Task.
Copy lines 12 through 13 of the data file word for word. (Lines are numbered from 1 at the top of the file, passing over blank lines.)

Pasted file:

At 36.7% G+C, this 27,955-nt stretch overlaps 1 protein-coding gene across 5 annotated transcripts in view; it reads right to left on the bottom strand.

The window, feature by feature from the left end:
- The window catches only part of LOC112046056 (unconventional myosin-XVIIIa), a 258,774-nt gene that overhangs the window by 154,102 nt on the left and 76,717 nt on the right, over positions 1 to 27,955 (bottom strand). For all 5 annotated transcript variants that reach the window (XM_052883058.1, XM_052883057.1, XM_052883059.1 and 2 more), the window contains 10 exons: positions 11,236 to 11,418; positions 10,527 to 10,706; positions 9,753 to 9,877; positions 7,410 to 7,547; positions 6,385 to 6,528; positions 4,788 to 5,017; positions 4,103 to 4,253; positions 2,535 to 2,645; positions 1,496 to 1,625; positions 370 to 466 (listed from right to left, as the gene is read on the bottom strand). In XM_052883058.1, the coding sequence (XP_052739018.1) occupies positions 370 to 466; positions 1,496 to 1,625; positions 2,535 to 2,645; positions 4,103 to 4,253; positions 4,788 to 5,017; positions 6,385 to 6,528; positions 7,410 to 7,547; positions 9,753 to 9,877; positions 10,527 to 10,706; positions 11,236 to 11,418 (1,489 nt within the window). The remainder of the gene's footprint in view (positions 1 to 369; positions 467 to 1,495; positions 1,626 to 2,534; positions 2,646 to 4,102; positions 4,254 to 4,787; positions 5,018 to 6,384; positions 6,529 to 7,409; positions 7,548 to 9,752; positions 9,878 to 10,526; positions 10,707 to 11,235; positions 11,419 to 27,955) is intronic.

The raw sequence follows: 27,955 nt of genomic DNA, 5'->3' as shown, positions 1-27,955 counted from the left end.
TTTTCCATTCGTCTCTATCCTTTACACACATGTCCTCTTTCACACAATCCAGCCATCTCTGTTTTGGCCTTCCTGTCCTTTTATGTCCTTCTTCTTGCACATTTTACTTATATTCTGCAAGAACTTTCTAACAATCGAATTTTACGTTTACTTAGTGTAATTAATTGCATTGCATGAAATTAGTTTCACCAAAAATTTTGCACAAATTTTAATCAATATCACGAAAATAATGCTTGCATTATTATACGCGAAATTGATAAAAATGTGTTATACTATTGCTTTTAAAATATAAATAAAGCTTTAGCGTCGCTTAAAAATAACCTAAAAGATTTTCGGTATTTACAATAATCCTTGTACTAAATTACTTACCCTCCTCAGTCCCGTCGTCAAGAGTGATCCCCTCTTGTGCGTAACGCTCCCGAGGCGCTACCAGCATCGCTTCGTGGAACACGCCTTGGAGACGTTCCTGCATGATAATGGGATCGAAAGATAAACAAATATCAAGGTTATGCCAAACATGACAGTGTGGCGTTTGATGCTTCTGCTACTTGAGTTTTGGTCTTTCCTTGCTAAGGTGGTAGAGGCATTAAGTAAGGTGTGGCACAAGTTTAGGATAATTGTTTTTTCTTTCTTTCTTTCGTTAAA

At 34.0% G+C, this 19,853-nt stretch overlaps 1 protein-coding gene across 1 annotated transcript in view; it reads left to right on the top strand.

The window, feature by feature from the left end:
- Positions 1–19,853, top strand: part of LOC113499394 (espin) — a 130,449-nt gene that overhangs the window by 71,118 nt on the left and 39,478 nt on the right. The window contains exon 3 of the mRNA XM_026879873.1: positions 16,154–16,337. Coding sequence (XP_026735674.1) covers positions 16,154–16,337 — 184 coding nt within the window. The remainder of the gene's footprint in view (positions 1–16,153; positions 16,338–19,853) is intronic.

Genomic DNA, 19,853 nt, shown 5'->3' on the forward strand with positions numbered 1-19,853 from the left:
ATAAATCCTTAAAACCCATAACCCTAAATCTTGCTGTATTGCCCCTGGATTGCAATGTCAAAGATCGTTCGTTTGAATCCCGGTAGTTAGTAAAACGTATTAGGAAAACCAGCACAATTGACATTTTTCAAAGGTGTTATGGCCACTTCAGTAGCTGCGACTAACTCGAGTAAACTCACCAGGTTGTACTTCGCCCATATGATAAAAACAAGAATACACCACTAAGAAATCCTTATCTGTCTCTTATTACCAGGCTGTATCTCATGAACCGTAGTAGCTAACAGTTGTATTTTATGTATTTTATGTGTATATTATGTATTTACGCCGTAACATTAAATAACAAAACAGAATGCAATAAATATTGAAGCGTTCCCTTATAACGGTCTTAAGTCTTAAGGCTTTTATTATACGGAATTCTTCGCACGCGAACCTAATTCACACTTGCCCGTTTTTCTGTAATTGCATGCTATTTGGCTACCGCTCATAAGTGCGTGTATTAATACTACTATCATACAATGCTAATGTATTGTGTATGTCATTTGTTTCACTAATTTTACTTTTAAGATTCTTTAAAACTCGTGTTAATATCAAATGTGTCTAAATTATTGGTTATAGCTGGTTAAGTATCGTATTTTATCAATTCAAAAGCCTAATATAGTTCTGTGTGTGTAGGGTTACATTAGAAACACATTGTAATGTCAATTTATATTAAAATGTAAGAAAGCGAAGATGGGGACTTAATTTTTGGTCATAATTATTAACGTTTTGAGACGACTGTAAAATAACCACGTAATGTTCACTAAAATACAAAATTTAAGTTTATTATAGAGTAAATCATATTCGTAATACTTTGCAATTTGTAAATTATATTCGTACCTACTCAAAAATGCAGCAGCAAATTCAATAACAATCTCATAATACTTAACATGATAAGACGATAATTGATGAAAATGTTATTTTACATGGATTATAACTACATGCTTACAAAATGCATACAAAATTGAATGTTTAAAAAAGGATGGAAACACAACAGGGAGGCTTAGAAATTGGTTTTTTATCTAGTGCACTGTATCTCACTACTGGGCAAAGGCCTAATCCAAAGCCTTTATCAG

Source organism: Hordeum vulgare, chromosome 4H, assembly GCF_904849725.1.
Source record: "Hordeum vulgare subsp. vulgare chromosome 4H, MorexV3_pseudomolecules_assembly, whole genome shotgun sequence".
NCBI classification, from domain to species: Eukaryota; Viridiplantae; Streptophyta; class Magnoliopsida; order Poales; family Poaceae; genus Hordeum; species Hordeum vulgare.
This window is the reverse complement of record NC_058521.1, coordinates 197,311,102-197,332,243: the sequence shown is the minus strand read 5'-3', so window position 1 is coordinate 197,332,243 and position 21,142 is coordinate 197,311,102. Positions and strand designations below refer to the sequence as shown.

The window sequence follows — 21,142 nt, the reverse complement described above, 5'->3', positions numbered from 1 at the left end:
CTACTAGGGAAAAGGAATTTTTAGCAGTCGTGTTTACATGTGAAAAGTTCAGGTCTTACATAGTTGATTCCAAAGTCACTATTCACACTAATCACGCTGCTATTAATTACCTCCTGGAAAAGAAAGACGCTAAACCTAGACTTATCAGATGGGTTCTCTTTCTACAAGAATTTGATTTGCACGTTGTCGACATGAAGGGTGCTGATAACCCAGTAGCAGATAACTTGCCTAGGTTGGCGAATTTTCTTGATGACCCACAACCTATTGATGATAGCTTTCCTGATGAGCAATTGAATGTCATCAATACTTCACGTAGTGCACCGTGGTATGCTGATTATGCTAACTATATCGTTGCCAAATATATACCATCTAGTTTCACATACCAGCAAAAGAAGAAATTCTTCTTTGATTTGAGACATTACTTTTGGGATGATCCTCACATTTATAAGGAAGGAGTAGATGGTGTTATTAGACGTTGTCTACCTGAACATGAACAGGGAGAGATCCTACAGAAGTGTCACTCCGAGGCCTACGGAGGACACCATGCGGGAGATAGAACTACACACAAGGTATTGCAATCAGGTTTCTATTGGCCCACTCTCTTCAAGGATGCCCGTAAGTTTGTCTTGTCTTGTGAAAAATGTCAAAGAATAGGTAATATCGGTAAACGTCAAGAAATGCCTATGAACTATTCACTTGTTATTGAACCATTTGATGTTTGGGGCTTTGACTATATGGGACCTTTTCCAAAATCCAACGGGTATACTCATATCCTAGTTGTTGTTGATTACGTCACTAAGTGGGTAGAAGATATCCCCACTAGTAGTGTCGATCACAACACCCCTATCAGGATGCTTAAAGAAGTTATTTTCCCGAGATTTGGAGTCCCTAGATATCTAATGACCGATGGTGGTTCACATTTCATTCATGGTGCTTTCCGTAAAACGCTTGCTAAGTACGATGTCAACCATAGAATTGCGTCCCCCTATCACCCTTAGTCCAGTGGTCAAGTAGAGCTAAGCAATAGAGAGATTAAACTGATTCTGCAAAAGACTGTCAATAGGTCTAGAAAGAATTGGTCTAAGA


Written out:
Source record: "Hordeum vulgare subsp. vulgare chromosome 4H, MorexV3_pseudomolecules_assembly, whole genome shotgun sequence".
NCBI classification, from domain to species: Eukaryota; Viridiplantae; Streptophyta; class Magnoliopsida; order Poales; family Poaceae; genus Hordeum; species Hordeum vulgare.